Report: Customer Choice Programs Spurring Growth In Renewable Energy Supply
The U.S. Department of Energy's (DOE) National Renewable Energy Laboratory (NREL) released on March 15 its annual ranking of leading utility green power programs. Under these voluntary programs, consumers can choose to help support additional electricity production from renewable resources such as solar and wind. More than 600 utilities across the United States now offer these programs.
Using information provided by utilities, NREL develops "Top 10" rankings of utility programs in the following categories: total sales of renewable energy to program participants, total number of customer participants, customer participation rate, and the lowest price premium charged for a green pricing service using new renewable resources.
Ranked by renewable energy sales, the green power program of Austin (Texas) Energy is first in the nation, followed by Portland General Electric, PacifiCorp, Florida Power & Light, and Sacramento (Calif.) Municipal Utility District.
Ranked by customer participation rates, the top utilities are city of Palo Alto (Calif.) Utilities, Lenox (Iowa) Municipal Utilities, Montezuma (Iowa) Municipal Light & Power, Holy Cross Energy (Colo.), and Sacramento Municipal Utility District.
"Utility green power sales continue to show strong growth across the country," said Lori Bird, senior energy analyst at NREL. "These utilities are the national leaders."
Customer choice programs are proving to be a powerful stimulus for growth in renewable energy supply. In 2005, total utility green power sales reached 2.7 billion kilowatt-hours (kWh), a 36 percent increase over 2004. And an estimated 430,000 customers are participating in utility programs nationwide, up 20 percent from 2004.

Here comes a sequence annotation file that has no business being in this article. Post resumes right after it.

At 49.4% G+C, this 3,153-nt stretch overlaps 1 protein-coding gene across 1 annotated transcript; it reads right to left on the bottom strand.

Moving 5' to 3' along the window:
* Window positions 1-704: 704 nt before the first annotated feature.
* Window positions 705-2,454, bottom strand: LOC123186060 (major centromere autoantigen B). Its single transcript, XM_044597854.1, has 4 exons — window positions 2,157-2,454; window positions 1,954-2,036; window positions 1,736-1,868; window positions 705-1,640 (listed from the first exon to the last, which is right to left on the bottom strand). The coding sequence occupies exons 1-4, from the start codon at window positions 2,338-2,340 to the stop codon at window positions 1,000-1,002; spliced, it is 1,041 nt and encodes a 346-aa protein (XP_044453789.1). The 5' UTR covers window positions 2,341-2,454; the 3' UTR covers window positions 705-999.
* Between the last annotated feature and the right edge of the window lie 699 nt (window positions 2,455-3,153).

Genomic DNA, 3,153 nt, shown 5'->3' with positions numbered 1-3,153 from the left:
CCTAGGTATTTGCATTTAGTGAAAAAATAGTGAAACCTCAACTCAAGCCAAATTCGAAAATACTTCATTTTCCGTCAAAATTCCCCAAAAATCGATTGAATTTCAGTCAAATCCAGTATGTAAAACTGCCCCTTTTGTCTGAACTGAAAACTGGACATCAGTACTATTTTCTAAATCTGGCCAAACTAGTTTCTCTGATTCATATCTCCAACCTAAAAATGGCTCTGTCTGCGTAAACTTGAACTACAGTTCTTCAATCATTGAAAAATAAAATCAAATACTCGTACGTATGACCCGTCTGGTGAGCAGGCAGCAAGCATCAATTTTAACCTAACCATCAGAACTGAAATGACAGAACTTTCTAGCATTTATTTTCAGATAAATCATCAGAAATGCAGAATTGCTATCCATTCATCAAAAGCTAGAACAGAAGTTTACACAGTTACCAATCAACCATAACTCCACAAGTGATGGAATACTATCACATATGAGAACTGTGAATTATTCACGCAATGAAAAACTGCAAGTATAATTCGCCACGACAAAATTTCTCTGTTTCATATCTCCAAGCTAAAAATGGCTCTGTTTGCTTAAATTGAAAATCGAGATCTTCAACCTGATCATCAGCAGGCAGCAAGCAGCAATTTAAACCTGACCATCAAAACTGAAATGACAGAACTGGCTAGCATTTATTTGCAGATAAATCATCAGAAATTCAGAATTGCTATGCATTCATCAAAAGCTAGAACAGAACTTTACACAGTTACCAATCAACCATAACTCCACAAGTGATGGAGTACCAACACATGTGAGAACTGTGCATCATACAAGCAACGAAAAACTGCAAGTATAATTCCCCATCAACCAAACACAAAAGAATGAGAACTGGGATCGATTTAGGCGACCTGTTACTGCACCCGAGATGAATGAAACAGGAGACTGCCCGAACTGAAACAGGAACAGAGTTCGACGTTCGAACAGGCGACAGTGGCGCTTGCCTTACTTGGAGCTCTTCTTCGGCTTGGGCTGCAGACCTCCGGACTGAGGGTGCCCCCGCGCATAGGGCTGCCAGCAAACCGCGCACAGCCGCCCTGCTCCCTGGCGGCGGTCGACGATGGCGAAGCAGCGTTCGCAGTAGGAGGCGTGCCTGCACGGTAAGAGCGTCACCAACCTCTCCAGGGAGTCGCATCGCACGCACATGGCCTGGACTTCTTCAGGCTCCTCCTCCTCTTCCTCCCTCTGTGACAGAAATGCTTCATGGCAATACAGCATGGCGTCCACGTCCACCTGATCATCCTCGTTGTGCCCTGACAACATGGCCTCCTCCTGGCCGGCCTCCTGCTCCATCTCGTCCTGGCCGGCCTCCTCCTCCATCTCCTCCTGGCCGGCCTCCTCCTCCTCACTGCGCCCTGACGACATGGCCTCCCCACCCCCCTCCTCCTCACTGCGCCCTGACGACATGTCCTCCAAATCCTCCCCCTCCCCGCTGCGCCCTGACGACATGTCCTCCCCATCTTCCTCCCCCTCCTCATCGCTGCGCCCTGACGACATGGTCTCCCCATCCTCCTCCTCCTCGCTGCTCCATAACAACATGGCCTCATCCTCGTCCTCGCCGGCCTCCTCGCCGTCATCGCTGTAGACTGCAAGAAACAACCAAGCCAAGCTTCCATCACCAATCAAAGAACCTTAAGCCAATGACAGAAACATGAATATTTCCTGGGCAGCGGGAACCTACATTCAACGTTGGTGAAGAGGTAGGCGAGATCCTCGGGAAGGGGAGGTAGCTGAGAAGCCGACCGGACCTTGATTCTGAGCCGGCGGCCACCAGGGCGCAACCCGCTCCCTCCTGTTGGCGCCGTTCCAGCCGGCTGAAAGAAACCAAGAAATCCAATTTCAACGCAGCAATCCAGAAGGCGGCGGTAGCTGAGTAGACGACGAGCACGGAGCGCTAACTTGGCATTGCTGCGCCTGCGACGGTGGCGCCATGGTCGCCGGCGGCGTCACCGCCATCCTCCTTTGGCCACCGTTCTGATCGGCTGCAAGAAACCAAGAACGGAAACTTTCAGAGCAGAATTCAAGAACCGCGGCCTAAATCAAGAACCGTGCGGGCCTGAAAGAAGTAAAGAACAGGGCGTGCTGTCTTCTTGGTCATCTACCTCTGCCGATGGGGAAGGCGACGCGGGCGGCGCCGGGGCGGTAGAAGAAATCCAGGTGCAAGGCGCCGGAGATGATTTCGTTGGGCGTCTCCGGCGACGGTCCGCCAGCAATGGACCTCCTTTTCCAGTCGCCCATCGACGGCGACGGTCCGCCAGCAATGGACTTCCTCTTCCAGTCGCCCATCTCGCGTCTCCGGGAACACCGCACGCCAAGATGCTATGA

Utility green pricing programs are one segment of a larger green power marketing industry that counts many government agencies, colleges and universities, and Fortune 500 companies among its customers.
NREL analysts attribute the success of many programs to persistence in marketing and creative marketing strategies, including in some cases, utility partnerships with independent green power marketers. In addition, the rate premium that customers pay for green power has dropped as fossil fuel prices have increased.
"Higher prices for conventional energy sources are focusing greater consumer attention on renewable energy options," said Blair Swezey, NREL principal policy advisor.
NREL's Energy Analysis Office performs analyses of green power market trends and is funded by DOE's Office of Energy Efficiency and Renewable Energy.
For the rankings, go to http://www.eere.energy.gov/greenpower/resources/tables/topten.shtml
This article originally appeared in the 03/01/2006 issue of Environmental Protection.